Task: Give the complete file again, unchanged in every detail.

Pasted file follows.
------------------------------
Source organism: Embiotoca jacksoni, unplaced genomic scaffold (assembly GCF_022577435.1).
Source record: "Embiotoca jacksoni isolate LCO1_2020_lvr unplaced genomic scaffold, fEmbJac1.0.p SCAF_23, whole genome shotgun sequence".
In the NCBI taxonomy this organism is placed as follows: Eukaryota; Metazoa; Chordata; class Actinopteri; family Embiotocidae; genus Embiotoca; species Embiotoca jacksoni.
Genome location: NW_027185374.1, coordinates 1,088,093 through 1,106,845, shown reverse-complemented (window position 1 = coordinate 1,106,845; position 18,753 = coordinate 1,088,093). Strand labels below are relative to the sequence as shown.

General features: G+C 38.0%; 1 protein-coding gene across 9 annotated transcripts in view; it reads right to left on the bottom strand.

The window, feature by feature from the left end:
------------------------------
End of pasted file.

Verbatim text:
Source organism: Embiotoca jacksoni, unplaced genomic scaffold (assembly GCF_022577435.1).
Source record: "Embiotoca jacksoni isolate LCO1_2020_lvr unplaced genomic scaffold, fEmbJac1.0.p SCAF_23, whole genome shotgun sequence".
In the NCBI taxonomy this organism is placed as follows: Eukaryota; Metazoa; Chordata; class Actinopteri; family Embiotocidae; genus Embiotoca; species Embiotoca jacksoni.
Genome location: NW_027185374.1, coordinates 1,088,093 through 1,106,845, shown reverse-complemented (window position 1 = coordinate 1,106,845; position 18,753 = coordinate 1,088,093). Strand labels below are relative to the sequence as shown.

General features: G+C 38.0%; 1 protein-coding gene across 9 annotated transcripts in view; it reads right to left on the bottom strand.

The window, feature by feature from the left end: